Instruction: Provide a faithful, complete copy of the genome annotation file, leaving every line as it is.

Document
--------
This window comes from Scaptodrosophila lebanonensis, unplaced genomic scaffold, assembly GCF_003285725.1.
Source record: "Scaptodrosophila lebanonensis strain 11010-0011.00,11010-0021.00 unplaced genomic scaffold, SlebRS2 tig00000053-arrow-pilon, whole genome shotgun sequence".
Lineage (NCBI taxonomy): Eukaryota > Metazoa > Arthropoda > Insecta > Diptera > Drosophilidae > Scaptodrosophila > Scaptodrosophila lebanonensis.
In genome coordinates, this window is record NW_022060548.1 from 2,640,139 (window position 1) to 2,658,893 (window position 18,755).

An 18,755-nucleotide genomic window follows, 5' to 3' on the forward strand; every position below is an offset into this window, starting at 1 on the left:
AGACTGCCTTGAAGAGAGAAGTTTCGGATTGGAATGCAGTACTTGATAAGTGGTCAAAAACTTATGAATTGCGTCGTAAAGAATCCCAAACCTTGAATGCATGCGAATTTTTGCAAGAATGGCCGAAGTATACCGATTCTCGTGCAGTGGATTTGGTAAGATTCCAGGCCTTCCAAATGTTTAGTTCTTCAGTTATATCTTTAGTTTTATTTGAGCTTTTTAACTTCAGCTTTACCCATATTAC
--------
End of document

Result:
This window comes from Scaptodrosophila lebanonensis, unplaced genomic scaffold, assembly GCF_003285725.1.
Source record: "Scaptodrosophila lebanonensis strain 11010-0011.00,11010-0021.00 unplaced genomic scaffold, SlebRS2 tig00000053-arrow-pilon, whole genome shotgun sequence".
Lineage (NCBI taxonomy): Eukaryota > Metazoa > Arthropoda > Insecta > Diptera > Drosophilidae > Scaptodrosophila > Scaptodrosophila lebanonensis.
In genome coordinates, this window is record NW_022060548.1 from 2,640,139 (window position 1) to 2,658,893 (window position 18,755).

An 18,755-nucleotide genomic window follows, 5' to 3' on the forward strand; every position below is an offset into this window, starting at 1 on the left:
AGACTGCCTTGAAGAGAGAAGTTTCGGATTGGAATGCAGTACTTGATAAGTGGTCAAAAACTTATGAATTGCGTCGTAAAGAATCCCAAACCTTGAATGCATGCGAATTTTTGCAAGAATGGCCGAAGTATACCGATTCTCGTGCAGTGGATTTGGTAAGATTCCAGGCCTTCCAAATGTTTAGTTCTTCAGTTATATCTTTAGTTTTATTTGAGCTTTTTAACTTCAGCTTTACCCATATTAC